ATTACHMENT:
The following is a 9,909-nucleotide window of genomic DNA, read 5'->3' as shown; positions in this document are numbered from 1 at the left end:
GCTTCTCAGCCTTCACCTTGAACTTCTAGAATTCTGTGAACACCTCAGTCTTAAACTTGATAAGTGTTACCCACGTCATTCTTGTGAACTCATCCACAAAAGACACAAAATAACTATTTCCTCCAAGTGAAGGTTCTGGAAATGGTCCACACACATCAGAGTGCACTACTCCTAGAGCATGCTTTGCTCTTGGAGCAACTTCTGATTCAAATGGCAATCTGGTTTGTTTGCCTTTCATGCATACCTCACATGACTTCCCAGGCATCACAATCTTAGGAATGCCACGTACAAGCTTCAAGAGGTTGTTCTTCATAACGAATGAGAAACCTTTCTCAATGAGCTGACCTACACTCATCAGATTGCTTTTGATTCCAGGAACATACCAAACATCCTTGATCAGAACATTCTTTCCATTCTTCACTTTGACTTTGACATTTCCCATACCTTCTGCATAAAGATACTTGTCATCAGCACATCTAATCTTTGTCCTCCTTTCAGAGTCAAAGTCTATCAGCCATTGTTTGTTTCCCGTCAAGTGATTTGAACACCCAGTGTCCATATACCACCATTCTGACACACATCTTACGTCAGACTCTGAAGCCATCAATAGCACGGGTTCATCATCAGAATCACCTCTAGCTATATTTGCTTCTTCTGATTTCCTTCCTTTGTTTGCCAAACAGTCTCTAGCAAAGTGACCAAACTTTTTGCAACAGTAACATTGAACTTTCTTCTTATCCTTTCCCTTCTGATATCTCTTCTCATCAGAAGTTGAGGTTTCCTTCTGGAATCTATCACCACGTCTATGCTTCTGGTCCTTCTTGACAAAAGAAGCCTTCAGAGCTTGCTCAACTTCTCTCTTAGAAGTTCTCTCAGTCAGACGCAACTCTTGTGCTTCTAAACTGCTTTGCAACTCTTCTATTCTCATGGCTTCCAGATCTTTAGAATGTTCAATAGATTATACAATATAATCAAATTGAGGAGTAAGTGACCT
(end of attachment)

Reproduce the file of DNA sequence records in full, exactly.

The following is a 9,909-nucleotide window of genomic DNA, read 5'->3' as shown; positions in this document are numbered from 1 at the left end:
GCTTCTCAGCCTTCACCTTGAACTTCTAGAATTCTGTGAACACCTCAGTCTTAAACTTGATAAGTGTTACCCACGTCATTCTTGTGAACTCATCCACAAAAGACACAAAATAACTATTTCCTCCAAGTGAAGGTTCTGGAAATGGTCCACACACATCAGAGTGCACTACTCCTAGAGCATGCTTTGCTCTTGGAGCAACTTCTGATTCAAATGGCAATCTGGTTTGTTTGCCTTTCATGCATACCTCACATGACTTCCCAGGCATCACAATCTTAGGAATGCCACGTACAAGCTTCAAGAGGTTGTTCTTCATAACGAATGAGAAACCTTTCTCAATGAGCTGACCTACACTCATCAGATTGCTTTTGATTCCAGGAACATACCAAACATCCTTGATCAGAACATTCTTTCCATTCTTCACTTTGACTTTGACATTTCCCATACCTTCTGCATAAAGATACTTGTCATCAGCACATCTAATCTTTGTCCTCCTTTCAGAGTCAAAGTCTATCAGCCATTGTTTGTTTCCCGTCAAGTGATTTGAACACCCAGTGTCCATATACCACCATTCTGACACACATCTTACGTCAGACTCTGAAGCCATCAATAGCACGGGTTCATCATCAGAATCACCTCTAGCTATATTTGCTTCTTCTGATTTCCTTCCTTTGTTTGCCAAACAGTCTCTAGCAAAGTGACCAAACTTTTTGCAACAGTAACATTGAACTTTCTTCTTATCCTTTCCCTTCTGATATCTCTTCTCATCAGAAGTTGAGGTTTCCTTCTGGAATCTATCACCACGTCTATGCTTCTGGTCCTTCTTGACAAAAGAAGCCTTCAGAGCTTGCTCAACTTCTCTCTTAGAAGTTCTCTCAGTCAGACGCAACTCTTGTGCTTCTAAACTGCTTTGCAACTCTTCTATTCTCATGGCTTCCAGATCTTTAGAATGTTCAATAGATTATACAATATAATCAAATTGAGGAGTAAGTGACCT